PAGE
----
If you don’t want your kids going through other (empty) campsites at night, make it about that so they’ll be too scared to do so.

 

Make Sure Your Audience is Facing You, Not Beside You

A story just isn’t scary when it’s being told by someone sitting to your left. You can’t see their face, so it’s just not the same effect.

Be sure to sit facing your audience so you can see their reactions, get a feel for their energy, and play off their reactions.

 

Use Features Near Your Campsite in Your Story

Take in your surroundings and use them as the setting of your story.

For example, if your campsite is near a beach, tell a spooky story that involves a beach. You could even take it one step further and make it about that specific beach.

This helps you make your story more relatable to your audience. They’ll know exactly where you’re talking about and they’ll freak out because it’s right there. 

 

Girl listening to a campfire story around the fire.

Don’t Let the Campfire Get too Big

It’s a source of pride to be able to get the campfire going to blazing heights. For many of us, standing around admiring that heat can be a real highlight of the camping trip.

However, this is not only dangerous but won’t help your ghost story at all.

A huge, roaring fire is just a distraction and doesn’t give you the atmosphere you need to really get into a spooky campfire story. No scary story should be told shouting over the cackling of a fire.

What you really want is a low burning campfire, flickering gently in front of you.

 

End the Story Just After the Height of the Action

This goes against many storytelling techniques you learn in school, but a really spooky campfire ghost story doesn’t need a long conclusion to wrap up the plot.

The most effective way to tell a good ghost story is to end it right after the action happens. All you need to do is establish what the lesson is and you’re done. Don’t draw it out because you want to end with a BANG or a laugh to leave the emotions resonating in your audience.

Another reason for this is you want to leave the lasting impression that maybe your story isn’t over. Maybe that ghost is still lurking in the woods somewhere…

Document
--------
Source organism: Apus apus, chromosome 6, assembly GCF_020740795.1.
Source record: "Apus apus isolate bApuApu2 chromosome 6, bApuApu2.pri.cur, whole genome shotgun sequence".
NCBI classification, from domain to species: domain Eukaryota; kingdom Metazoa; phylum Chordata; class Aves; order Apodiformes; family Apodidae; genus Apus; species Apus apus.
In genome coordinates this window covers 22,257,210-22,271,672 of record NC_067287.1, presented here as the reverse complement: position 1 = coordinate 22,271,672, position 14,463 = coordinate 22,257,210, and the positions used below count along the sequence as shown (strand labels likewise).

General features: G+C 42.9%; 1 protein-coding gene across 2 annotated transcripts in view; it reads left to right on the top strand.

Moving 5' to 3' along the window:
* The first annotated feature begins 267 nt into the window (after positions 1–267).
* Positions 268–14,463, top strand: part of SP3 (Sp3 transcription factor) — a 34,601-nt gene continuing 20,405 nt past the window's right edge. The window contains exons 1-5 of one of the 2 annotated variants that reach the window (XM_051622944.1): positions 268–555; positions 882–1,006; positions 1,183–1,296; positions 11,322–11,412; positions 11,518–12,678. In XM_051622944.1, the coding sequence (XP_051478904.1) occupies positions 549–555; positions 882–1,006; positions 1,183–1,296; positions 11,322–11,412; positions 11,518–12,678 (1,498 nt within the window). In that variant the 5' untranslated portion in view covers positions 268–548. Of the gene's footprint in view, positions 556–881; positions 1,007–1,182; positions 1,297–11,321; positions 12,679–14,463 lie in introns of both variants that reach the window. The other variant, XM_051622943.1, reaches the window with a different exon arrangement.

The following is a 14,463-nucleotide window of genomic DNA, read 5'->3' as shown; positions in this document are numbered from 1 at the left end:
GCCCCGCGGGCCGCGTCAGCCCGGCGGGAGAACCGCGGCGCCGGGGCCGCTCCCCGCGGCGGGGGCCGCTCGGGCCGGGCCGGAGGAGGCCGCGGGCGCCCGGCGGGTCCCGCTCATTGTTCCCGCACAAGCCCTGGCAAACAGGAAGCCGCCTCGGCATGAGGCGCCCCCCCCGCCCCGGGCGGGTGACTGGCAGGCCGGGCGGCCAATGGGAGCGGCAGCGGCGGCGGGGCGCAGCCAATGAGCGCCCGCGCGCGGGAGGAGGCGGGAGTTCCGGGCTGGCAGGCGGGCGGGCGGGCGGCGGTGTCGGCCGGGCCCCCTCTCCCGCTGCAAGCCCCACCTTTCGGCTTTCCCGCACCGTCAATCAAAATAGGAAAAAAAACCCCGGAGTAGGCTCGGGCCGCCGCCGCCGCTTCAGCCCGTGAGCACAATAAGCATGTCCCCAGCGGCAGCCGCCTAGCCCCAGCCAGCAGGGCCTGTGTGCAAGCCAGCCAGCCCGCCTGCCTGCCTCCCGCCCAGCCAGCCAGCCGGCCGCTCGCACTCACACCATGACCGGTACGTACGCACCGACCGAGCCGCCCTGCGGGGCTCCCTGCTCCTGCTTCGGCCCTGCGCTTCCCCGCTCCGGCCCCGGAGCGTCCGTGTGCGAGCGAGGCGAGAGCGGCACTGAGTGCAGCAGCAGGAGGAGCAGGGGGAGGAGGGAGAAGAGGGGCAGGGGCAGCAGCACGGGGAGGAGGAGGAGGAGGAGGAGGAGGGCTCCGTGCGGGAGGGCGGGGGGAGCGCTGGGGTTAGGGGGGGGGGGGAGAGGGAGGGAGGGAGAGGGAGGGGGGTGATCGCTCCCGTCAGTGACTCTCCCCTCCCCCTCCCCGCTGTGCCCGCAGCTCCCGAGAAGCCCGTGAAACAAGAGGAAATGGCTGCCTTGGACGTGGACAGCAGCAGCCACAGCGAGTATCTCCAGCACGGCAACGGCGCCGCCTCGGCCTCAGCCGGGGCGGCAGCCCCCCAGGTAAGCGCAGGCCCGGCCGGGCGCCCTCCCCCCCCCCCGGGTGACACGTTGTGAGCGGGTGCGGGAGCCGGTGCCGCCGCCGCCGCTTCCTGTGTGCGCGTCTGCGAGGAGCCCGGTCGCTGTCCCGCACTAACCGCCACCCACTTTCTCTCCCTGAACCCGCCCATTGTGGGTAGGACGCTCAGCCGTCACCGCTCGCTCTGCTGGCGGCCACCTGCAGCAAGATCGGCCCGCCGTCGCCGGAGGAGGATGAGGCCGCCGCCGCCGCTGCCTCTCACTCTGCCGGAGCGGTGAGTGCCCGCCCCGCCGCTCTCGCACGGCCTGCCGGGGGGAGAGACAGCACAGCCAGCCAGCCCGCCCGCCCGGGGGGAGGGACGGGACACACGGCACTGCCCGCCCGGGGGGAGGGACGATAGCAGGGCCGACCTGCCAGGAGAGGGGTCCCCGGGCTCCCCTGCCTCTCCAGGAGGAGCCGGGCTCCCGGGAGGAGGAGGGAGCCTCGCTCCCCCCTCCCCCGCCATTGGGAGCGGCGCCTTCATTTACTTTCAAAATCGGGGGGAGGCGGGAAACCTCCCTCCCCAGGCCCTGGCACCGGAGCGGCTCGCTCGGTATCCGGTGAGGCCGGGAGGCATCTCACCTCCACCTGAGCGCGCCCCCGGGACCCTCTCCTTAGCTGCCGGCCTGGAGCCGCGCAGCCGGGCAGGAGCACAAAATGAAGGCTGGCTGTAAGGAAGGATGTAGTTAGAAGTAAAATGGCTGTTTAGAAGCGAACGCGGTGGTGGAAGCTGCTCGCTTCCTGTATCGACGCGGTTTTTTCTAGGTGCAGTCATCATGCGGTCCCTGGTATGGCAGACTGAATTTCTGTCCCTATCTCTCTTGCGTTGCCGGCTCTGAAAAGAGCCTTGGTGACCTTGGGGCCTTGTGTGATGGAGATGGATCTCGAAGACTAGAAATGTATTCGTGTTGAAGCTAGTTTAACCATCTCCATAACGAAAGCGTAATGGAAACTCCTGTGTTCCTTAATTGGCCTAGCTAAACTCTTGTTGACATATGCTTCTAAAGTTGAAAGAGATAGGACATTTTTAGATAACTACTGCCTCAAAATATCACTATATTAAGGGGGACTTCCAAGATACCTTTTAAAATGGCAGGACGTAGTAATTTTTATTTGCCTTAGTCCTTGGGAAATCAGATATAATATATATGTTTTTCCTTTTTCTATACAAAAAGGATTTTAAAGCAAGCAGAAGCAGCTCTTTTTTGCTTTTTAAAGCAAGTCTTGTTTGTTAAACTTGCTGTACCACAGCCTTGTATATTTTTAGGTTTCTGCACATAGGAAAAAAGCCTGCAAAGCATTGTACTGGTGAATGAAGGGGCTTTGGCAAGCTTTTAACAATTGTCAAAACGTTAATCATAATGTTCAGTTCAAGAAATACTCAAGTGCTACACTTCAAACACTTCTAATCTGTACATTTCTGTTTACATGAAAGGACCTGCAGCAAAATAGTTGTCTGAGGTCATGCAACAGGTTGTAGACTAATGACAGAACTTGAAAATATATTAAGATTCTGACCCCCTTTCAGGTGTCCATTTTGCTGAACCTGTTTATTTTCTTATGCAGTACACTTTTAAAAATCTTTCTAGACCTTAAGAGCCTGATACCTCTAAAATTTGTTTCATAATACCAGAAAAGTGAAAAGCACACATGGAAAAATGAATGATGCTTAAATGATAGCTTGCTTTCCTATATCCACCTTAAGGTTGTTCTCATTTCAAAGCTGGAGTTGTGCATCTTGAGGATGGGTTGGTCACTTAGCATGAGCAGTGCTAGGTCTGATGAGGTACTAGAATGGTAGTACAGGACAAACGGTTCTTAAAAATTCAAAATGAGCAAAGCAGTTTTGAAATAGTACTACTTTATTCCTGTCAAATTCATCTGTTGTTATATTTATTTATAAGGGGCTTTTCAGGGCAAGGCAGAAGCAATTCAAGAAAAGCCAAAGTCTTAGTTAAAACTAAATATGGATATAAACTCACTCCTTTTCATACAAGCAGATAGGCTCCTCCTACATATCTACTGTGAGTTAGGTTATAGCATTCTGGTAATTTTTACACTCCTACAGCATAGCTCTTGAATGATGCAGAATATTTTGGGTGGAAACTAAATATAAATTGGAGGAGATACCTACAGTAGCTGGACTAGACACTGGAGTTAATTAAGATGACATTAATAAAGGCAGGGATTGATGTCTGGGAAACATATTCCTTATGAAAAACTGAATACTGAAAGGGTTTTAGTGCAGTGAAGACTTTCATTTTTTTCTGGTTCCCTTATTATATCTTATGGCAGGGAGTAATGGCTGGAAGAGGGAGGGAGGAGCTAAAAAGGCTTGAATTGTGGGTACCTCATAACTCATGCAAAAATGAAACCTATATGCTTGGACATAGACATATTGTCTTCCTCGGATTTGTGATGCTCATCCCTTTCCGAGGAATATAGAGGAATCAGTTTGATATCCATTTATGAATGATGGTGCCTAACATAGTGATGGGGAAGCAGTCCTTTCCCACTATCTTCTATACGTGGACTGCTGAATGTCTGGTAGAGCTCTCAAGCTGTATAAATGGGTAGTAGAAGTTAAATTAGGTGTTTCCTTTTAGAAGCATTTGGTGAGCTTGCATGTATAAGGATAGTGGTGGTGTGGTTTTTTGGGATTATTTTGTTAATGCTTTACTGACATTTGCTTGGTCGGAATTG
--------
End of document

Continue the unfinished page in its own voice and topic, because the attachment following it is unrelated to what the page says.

Sitting around the campfire at the campground.

Don’t Use a Flashlight With Little Kids

Every television show or movie shows someone telling a ghost story with a flashlight under their chin, shining up at their face.

The reason people do this is because it’s creepy. We’re used to the light coming at us from above, like lights on the ceiling or the sun in the sky. So when it’s shining on us from below, it’s abnormal and spooky, as if the light is coming from Hell.

Since this is such a common practice, it almost loses its effect because it can be gimmicky if you don’t do it properly.

Skip the flashlights if you’re telling the story to young kids. Most of the time they just end up getting distracted and playing with the flashlights instead of listening to your story.

 

Take The Experience One Step Further

If you really want to make sure your kids can’t sleep that night, you can use certain objects to create sound effects in the background.

When no one’s paying attention, hide something in the bushes you can control with a remote to make noise.

For example, you could hide a remote controlled car and keep the remote hidden inside your shirt. When you press the button to make the car go, it’ll sound like something’s rustling around in the bushes.

Another tactic is have someone in the audience, preferably another parent or friend, in on your story. Let them know what you’re going to tell and when the big moment will come, and get them to make a huge noise from the back of the audience at the perfect time.

Sit back and watch how high those kiddos jump out of their camp chairs!

 

Tents at a campsite. The great location for good campfire stories.

Find the Perfect Campsite to Tell Your Story

If you don’t pick the right campsite with the best atmosphere, your story won’t have the effect you want. That’s why planning the trip is so important!

BookYourSite.com is the ultimate secret weapon to finding the perfect place to pitch your tent and build your campfire.

We do all the hard work for you, so it’s easy to start your next adventure. There’s plenty of time to get a last minute reservation in before Halloween!

Download the app or make reservations online now!

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This entry was posted in Campfires, Camping, Kids, Outdoors, Uncategorized.